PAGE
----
•  Very sensitive and selective receiver
  •  Very good keying characteristics.
  •  The 80-meter TAC-1 is identical to the 40-meter version except for frequency coverage;  3500 – 3750 KHz.

S&S Engineering ARK-4

Here’s a picture of the rig.

ARK-4

  •  40-meters, synthesized; tuned by the push-buttons on the left.
  •  7.000 – 7.199 MHz
  •  5 watts output
  •  Built-in keyer
  •  Very sensitive and selective receiver
  •  Very good keying characteristics.
  •  The pushbutton tuning is a bit cumbersome — notice the frequency indicator, it’s now reading 7.041 — reading left to right:
    •   The 7 MHz is fixed.
    •   Next is a slide switch that selects one of two 100 KHz band segments — 7.000 to 7.099 or 7.100 to 7.199.
    •   Next are two pushbutton switches — pushbuttons are located above and below the numbers.  These select the 10 KHz and 1 KHz — pushing the button above the number decreases the frequency, the bottom button increases the frequency.
    •   The knob to the right of the pushbuttons is fine tuning and tunes between the 1 KHz points.

I purchased this kit from S&S Engineering in 1993 and am using it as of June 2017.

S&S Engineering ARK-20

I no longer have this rig — sold it on eBay

ARK 20 001

  • 20-meters, synthesized; tuned by the push-buttons on the upper right.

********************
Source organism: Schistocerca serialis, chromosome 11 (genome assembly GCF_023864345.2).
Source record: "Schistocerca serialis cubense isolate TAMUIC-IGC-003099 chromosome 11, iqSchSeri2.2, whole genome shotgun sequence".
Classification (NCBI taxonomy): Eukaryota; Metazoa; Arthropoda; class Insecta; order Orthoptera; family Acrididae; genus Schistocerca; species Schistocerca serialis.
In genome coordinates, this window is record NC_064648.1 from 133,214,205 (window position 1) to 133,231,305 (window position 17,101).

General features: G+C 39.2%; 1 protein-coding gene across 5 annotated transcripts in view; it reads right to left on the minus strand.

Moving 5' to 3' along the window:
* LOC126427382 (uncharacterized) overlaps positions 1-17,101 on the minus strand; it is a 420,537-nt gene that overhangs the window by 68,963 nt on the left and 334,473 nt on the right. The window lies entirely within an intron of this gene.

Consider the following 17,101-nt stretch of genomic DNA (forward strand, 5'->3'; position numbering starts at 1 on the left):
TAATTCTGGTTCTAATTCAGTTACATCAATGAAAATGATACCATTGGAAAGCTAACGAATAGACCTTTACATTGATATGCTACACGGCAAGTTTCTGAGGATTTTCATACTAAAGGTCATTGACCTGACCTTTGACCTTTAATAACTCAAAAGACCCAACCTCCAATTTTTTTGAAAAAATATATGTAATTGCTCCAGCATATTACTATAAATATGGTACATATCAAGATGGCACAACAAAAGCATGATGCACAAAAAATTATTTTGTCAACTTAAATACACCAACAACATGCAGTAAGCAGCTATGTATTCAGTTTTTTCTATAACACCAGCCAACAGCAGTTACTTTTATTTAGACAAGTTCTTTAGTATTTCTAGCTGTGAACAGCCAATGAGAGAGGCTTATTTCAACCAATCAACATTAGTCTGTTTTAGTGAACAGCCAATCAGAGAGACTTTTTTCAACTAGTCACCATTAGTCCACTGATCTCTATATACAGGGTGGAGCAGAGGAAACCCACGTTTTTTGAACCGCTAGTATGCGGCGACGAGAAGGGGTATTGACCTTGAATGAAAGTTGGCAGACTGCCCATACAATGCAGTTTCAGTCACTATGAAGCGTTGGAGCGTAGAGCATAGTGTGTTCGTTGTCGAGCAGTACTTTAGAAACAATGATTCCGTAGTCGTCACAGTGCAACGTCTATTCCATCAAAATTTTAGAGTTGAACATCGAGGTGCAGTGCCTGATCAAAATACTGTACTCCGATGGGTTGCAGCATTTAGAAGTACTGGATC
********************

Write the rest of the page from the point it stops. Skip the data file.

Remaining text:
•  14.000 – 14.500 MHz
  •  3-4 watts output
  •  The kit had a built-in keyer option but this rig does not have the keyer
  •  Very sensitive and selective receiver
  •  Very good keying characteristics.
  •  The pushbutton tuning is a bit cumbersome.  There are four pushbutton BCD switches.
    •   The 14 MHz is fixed.
    •   There are four digits, each with one button above and one button below the digit.  Pushing the button above the digit increases the frequency, the lower button decreases the frequency.
    •   Tuning step is 100 Hz.
    •   For example, if the digits read 1251, the, the frequency is 14.1251 MHz
    •     The RIT knob in the bottom right corner tunes the receiver between the 100 Hz points.

I purchased this kit from an individual on eHam classifieds in 2010.

From time to time S&S Engineering rigs show up for sale on eBay or in the eHam.net website classified ads.  The ARK-4 and ARK-20 sell for $150 – $200 and the TAC-40 and TAC-80 sell for $175 and up, usually around $225.

The Rock-Mite 40

This rig is another rig from Small Wonder Labs.  The Rock-Mite puts out less than 1/2 of a watt — about the power to light a flashlight bulb.  The RM operates on only two frequencies but comes in different models for different amateur bands; it transmits CW (Morse code) only.  The RM includes an electronic keyer.

I have built three Rock-Mite rigs.